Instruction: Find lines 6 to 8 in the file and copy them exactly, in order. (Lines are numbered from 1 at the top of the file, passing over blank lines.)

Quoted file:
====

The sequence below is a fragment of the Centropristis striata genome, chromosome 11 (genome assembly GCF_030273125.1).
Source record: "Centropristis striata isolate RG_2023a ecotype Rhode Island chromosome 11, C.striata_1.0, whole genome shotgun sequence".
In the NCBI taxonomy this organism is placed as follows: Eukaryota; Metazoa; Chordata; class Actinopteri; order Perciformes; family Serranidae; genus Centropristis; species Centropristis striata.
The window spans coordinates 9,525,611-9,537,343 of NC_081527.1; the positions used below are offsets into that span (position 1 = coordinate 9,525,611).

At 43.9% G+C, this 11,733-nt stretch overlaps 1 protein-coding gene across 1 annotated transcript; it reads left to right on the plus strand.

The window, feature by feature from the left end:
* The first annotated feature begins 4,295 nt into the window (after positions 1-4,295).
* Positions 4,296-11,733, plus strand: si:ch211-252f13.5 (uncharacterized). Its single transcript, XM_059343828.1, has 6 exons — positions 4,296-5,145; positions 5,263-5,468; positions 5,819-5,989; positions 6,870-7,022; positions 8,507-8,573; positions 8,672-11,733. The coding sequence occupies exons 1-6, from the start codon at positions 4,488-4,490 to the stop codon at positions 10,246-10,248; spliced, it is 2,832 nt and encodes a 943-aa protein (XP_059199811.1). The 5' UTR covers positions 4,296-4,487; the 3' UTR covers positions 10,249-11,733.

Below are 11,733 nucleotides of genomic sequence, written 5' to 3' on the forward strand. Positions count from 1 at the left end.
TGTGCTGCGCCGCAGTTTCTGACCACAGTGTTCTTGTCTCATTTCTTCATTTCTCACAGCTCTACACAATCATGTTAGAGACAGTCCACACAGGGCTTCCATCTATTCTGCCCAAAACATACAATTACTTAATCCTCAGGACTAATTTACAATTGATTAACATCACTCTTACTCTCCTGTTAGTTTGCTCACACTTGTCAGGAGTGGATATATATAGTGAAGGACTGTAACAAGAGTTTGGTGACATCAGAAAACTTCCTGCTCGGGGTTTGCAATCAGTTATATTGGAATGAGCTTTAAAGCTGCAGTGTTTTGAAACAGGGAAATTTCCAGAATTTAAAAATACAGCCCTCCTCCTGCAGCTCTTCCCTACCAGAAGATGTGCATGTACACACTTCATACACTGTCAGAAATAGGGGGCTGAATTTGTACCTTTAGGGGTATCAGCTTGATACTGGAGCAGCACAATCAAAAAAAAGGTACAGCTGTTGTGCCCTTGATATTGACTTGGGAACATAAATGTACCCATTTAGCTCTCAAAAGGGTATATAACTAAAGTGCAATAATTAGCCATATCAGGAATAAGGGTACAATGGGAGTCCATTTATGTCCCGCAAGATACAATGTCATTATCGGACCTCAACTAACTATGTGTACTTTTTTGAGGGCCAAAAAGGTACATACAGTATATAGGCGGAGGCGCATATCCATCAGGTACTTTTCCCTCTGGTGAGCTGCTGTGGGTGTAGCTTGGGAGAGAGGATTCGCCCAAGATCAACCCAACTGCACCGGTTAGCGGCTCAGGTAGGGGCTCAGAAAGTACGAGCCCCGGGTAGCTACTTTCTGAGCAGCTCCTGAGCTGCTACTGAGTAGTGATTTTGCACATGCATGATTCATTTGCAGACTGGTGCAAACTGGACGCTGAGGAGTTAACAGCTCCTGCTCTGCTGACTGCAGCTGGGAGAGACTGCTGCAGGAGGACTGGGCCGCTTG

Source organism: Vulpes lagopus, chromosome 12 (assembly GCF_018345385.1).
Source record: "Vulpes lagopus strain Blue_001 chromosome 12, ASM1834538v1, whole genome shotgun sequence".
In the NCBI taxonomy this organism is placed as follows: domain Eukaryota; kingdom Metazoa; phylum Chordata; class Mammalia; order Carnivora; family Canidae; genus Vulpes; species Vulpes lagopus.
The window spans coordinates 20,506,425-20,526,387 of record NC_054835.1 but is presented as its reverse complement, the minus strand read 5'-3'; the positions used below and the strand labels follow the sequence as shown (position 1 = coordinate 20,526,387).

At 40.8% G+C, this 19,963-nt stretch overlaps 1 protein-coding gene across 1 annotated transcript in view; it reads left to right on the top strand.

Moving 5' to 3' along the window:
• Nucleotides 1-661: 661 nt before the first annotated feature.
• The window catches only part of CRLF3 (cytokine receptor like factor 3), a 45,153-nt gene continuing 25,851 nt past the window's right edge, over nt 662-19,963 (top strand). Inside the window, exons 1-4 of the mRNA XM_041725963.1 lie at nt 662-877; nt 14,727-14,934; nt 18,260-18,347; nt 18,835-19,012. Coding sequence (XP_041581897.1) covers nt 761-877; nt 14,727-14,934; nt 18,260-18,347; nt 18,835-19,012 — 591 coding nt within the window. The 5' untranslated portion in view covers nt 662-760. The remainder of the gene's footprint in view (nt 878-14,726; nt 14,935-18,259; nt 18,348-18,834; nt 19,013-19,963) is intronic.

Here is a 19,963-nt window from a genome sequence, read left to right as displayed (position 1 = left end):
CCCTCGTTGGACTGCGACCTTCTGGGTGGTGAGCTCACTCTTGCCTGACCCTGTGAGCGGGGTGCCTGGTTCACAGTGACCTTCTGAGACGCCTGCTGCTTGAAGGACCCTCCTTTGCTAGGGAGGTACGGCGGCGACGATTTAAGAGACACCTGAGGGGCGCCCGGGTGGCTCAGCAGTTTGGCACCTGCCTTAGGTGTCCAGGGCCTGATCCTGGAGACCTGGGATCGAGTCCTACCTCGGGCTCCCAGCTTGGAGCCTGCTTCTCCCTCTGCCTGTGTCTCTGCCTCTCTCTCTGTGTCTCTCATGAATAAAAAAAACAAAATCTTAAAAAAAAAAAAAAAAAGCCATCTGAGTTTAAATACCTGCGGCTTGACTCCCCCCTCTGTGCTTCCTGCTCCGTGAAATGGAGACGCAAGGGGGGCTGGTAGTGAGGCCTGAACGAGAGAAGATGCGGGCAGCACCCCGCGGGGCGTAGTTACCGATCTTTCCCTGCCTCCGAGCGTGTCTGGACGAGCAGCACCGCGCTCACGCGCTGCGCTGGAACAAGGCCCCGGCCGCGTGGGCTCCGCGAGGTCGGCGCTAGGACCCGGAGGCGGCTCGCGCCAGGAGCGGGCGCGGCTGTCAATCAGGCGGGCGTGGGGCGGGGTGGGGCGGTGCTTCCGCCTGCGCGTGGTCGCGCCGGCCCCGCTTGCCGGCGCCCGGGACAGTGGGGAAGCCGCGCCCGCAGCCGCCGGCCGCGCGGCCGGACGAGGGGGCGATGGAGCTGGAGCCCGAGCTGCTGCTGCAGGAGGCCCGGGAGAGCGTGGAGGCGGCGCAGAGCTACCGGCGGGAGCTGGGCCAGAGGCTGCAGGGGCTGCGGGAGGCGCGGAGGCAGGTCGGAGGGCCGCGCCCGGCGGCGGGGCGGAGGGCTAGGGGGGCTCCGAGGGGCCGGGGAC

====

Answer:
The window, feature by feature from the left end:
* The first annotated feature begins 4,295 nt into the window (after positions 1-4,295).
* Positions 4,296-11,733, plus strand: si:ch211-252f13.5 (uncharacterized). Its single transcript, XM_059343828.1, has 6 exons — positions 4,296-5,145; positions 5,263-5,468; positions 5,819-5,989; positions 6,870-7,022; positions 8,507-8,573; positions 8,672-11,733. The coding sequence occupies exons 1-6, from the start codon at positions 4,488-4,490 to the stop codon at positions 10,246-10,248; spliced, it is 2,832 nt and encodes a 943-aa protein (XP_059199811.1). The 5' UTR covers positions 4,296-4,487; the 3' UTR covers positions 10,249-11,733.